What a year that was for tech news! As with most years, some of the most entertaining tech stories from 2019 involved some of the worst news. As such, here are just some of the highlights – or lowlights – from 2019…
SAMSUNG was left red-faced in April when its revolutionary Galaxy Fold made headlines for all the wrong reasons all over the world.
The concept sounds cool: fold out or unfold your phone, revealing a much larger screen to use.
Unfortunately, the hardware itself couldn’t quite live up to the concept, with the central fold often developing a bulge, or other issues effectively making the Fold unusable.
Various reviewers reported problems within days, and some within hours, sending Samsung back to the drawing board to tinker with the design.
HUAWEI, the Chinese tech titan that nobody much in the West had heard of even a year or two ago, was plunged into crisis in May as Sino-US relations soured.
The years 2018 and 2019 saw Huawei leap into Western consumer minds with decent phones, while it also maintained serious tech credentials of interest to corporations, state bodies and governments, but 2019 must have left Huawei wishing it could phone a friend.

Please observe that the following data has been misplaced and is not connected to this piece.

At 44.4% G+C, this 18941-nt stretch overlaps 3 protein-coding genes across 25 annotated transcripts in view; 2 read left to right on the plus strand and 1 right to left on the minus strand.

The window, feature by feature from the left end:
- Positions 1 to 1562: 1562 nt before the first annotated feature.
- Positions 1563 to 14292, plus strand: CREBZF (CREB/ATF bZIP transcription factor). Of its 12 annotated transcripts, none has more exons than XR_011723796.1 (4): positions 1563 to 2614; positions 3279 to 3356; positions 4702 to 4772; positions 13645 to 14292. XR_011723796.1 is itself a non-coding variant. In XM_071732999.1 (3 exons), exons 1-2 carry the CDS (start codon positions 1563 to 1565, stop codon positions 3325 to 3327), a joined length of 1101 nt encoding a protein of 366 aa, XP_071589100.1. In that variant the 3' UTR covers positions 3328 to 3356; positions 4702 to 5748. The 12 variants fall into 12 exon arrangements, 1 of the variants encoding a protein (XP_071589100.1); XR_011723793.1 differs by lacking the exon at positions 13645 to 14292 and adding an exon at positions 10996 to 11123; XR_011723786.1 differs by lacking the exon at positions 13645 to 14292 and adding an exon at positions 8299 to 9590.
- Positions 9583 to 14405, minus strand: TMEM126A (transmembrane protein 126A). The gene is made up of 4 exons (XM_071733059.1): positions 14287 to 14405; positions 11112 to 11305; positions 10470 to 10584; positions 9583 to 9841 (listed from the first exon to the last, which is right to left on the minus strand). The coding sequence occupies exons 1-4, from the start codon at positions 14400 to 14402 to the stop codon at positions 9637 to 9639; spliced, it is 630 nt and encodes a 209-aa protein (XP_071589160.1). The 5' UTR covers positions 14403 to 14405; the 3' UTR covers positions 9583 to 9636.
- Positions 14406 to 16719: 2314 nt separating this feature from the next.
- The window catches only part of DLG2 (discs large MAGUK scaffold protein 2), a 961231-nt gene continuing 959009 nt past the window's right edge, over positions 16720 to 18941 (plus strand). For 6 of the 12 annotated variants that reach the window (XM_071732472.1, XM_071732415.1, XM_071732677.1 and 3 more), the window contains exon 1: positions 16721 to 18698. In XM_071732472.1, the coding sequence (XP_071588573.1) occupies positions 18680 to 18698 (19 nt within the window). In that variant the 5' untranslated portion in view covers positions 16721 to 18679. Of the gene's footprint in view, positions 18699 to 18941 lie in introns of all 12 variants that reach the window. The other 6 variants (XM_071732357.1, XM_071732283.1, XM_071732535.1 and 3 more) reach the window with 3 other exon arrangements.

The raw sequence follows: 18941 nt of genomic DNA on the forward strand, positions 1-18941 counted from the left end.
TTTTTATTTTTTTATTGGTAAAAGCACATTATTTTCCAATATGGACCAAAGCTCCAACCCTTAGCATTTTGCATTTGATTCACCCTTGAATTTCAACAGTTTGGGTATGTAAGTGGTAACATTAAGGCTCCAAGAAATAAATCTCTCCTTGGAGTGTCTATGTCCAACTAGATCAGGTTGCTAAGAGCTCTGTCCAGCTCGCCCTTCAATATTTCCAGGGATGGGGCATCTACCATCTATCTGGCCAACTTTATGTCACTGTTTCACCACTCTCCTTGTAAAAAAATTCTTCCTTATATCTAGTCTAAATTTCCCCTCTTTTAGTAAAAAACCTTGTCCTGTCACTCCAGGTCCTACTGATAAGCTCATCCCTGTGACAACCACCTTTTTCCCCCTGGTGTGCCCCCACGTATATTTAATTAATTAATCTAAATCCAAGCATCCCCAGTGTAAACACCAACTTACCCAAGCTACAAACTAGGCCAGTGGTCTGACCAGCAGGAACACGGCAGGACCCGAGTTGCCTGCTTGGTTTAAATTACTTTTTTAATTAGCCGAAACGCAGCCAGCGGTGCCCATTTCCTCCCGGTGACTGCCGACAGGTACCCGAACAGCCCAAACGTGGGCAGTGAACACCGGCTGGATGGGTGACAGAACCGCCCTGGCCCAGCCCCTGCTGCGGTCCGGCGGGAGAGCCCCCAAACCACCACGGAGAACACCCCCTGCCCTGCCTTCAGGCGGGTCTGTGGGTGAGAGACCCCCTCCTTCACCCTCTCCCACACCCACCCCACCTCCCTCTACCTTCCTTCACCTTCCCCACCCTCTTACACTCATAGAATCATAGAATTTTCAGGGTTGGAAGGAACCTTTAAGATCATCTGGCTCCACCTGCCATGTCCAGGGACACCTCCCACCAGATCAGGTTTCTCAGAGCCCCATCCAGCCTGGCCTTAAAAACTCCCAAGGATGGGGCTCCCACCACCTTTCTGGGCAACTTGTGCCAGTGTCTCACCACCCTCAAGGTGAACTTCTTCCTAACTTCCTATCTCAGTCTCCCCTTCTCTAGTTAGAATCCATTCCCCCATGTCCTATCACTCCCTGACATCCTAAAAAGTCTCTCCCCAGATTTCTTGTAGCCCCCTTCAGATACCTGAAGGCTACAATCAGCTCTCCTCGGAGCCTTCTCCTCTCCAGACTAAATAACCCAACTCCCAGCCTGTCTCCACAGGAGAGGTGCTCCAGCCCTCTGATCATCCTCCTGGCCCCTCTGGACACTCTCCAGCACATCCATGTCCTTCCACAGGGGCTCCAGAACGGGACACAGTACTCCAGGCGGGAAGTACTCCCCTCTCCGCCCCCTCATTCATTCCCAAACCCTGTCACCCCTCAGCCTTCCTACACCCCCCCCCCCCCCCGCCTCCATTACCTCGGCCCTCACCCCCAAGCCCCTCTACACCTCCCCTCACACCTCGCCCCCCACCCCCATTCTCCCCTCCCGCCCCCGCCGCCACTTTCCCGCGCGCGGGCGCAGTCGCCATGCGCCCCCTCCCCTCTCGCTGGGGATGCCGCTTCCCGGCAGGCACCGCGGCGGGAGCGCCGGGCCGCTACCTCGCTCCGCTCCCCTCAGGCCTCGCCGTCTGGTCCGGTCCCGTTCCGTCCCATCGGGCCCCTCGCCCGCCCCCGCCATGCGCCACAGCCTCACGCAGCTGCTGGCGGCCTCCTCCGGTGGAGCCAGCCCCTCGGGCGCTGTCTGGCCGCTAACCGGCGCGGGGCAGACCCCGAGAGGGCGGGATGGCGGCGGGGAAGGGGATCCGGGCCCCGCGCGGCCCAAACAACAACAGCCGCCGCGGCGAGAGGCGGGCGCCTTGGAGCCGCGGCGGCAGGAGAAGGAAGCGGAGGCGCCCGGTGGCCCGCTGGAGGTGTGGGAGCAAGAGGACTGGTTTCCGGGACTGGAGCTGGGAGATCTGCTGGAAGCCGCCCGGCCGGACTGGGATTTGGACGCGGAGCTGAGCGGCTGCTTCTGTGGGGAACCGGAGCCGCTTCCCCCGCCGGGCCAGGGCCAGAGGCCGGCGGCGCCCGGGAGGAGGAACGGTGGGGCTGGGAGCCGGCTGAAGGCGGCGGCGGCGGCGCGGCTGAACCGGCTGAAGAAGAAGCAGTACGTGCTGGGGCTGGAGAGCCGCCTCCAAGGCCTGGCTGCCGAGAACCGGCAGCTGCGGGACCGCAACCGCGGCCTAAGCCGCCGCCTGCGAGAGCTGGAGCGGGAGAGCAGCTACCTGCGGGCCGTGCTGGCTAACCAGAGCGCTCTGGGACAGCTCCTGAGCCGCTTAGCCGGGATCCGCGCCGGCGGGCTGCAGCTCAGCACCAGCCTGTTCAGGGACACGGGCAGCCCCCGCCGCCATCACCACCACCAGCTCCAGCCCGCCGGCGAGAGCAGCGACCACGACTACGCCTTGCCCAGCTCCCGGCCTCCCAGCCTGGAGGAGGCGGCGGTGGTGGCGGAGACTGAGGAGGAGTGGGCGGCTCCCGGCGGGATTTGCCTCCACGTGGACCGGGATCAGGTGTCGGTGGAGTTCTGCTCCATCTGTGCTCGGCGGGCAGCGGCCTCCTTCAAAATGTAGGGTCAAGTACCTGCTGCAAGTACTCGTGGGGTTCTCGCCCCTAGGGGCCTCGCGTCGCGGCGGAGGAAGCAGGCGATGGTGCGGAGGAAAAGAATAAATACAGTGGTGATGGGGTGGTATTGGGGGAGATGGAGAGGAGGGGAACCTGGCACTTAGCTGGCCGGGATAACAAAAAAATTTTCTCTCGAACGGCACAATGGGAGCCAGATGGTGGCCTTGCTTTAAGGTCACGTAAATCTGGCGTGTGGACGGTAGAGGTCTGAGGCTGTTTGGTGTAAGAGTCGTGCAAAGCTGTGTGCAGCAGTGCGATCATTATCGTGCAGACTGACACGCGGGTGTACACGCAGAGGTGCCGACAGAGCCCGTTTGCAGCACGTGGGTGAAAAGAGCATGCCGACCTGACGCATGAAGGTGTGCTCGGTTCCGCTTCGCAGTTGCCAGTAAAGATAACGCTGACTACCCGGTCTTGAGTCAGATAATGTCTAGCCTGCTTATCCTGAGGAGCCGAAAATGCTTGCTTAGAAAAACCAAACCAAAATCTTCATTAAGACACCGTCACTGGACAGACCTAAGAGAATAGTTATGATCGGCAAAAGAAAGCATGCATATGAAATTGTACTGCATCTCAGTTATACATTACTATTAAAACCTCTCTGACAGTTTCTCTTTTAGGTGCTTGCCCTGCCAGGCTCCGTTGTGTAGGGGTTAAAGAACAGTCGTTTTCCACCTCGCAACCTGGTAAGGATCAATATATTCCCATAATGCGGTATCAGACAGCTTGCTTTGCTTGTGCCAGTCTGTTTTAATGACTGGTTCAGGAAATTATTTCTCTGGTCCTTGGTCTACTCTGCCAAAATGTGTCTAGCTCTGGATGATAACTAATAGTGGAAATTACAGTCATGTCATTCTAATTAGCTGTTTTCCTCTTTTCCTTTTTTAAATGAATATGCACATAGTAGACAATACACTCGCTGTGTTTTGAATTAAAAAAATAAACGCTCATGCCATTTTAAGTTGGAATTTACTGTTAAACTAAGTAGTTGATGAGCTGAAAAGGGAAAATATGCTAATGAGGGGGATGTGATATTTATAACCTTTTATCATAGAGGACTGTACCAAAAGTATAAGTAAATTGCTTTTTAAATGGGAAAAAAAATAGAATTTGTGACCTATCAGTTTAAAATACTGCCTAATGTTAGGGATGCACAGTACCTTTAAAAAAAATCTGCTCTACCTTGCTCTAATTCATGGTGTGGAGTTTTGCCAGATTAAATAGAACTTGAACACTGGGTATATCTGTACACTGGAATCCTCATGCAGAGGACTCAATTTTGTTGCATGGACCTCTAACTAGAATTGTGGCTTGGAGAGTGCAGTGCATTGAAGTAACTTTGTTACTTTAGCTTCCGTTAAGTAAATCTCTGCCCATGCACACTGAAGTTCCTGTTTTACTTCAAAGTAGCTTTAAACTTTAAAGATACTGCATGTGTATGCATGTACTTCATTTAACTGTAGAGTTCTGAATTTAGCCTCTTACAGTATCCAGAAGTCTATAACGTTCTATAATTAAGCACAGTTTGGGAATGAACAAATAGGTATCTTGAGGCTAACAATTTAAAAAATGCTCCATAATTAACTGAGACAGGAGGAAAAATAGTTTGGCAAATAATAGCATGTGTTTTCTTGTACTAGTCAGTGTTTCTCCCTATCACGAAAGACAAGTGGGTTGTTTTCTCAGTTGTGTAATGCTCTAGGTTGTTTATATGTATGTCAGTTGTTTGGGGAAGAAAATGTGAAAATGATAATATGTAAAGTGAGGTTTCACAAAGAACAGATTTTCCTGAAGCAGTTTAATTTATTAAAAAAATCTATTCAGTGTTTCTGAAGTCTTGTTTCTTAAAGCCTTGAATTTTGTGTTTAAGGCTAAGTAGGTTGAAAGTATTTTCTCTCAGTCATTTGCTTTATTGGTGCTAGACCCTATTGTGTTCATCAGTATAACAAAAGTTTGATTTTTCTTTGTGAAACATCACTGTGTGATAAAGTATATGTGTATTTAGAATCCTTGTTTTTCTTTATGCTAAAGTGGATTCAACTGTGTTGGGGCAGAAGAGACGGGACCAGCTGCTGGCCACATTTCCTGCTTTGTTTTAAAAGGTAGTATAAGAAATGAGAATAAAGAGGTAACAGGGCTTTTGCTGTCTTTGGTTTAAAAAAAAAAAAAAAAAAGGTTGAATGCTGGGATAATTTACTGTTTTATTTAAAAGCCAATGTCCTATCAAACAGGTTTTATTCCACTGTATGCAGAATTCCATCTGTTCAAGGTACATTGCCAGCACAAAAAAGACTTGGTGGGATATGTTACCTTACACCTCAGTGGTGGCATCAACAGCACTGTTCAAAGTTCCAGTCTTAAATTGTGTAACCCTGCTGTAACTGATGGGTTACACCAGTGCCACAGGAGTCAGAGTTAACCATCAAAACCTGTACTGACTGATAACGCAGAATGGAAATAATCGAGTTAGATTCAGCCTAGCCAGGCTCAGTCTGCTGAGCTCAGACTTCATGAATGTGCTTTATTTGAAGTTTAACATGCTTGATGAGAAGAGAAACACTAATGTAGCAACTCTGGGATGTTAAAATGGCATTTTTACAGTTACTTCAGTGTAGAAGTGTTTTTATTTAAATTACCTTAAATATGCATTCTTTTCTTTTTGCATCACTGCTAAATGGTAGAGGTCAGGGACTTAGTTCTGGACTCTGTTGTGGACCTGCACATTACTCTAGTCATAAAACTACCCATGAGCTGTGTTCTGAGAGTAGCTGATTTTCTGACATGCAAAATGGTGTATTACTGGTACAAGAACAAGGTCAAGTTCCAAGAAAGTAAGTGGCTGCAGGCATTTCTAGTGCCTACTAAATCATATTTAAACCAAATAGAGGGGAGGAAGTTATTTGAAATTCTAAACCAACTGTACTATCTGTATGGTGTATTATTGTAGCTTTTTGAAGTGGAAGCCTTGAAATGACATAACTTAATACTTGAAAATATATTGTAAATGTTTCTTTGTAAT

At this juncture, as the international political spat continues, Huawei has found itself caught in the crossfire, continuing to promote its pretty decent consumer phone business, but stymied in various business quarters by the continuing trade war and related ‘security concerns’.
FACEBOOK found some spare change down the back of its corporate sofa in July – some $5bn, to you and me – when it was fined by America’s FTC over how it handled user data, as highlighted by the fallout from the Cambridge Analytica scandal.
The hefty sum reflected more than just a record fine by the FTC, as it was just part of a suite of penalties dished out.
Facebook was also mandated with scrutinising a wide range of related security issues, such as third-party apps, how passwords are encrypted, and other such matters.
The fine was just one of a number of critical stories that Facebook found itself making headlines with this year, with the stark issue of what Facebook moderators see, and the support and training they get, also reoccurring throughout the year alongside a raft of ongoing privacy concerns.
THE ‘Dark Web’ – the underbelly of the internet that most users will never directly access – was briefly dragged into the light in August when a notorious message board, 8chan, was shut down.
Repeatedly linked to a number of mass shootings this year, with mass murderers posting manifestos and threats there, 8chan was seen as just too lawless for even the Dark Web, and effectively shut down for a while.
It’s since bounced back under a new name, but the background battle to keep 8chan shut (or open) provides a sober reminder that, for millions of people, online data and communication is about more than sharing Baby Yoda memes or what’s ‘trending’ that day.
TIKTOK, the viral video creation/sharing platform that hit the popularity stratosphere with youthful users in 2019, drew a little too much attention in November because of a make-up video posted by an American teen.